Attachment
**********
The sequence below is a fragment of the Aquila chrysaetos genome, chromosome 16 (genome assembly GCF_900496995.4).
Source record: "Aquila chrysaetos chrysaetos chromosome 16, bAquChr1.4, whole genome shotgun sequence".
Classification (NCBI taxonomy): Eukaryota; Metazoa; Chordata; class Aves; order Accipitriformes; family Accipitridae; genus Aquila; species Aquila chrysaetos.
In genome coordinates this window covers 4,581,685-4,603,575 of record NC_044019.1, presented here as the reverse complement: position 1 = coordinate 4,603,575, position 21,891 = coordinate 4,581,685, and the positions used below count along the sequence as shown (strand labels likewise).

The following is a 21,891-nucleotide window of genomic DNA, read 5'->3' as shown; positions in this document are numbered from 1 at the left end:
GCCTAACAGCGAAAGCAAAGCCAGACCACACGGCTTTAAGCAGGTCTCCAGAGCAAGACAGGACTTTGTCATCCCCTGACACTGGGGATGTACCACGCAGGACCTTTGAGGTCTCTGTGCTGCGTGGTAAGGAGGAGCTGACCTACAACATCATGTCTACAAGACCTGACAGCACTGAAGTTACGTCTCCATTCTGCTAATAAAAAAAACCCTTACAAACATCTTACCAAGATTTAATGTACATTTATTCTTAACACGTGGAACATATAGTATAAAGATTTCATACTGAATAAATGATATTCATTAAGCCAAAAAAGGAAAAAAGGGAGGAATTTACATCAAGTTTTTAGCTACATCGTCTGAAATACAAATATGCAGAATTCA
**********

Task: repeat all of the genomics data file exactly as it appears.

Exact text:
The sequence below is a fragment of the Aquila chrysaetos genome, chromosome 16 (genome assembly GCF_900496995.4).
Source record: "Aquila chrysaetos chrysaetos chromosome 16, bAquChr1.4, whole genome shotgun sequence".
Classification (NCBI taxonomy): Eukaryota; Metazoa; Chordata; class Aves; order Accipitriformes; family Accipitridae; genus Aquila; species Aquila chrysaetos.
In genome coordinates this window covers 4,581,685-4,603,575 of record NC_044019.1, presented here as the reverse complement: position 1 = coordinate 4,603,575, position 21,891 = coordinate 4,581,685, and the positions used below count along the sequence as shown (strand labels likewise).

The following is a 21,891-nucleotide window of genomic DNA, read 5'->3' as shown; positions in this document are numbered from 1 at the left end:
GCCTAACAGCGAAAGCAAAGCCAGACCACACGGCTTTAAGCAGGTCTCCAGAGCAAGACAGGACTTTGTCATCCCCTGACACTGGGGATGTACCACGCAGGACCTTTGAGGTCTCTGTGCTGCGTGGTAAGGAGGAGCTGACCTACAACATCATGTCTACAAGACCTGACAGCACTGAAGTTACGTCTCCATTCTGCTAATAAAAAAAACCCTTACAAACATCTTACCAAGATTTAATGTACATTTATTCTTAACACGTGGAACATATAGTATAAAGATTTCATACTGAATAAATGATATTCATTAAGCCAAAAAAGGAAAAAAGGGAGGAATTTACATCAAGTTTTTAGCTACATCGTCTGAAATACAAATATGCAGAATTCA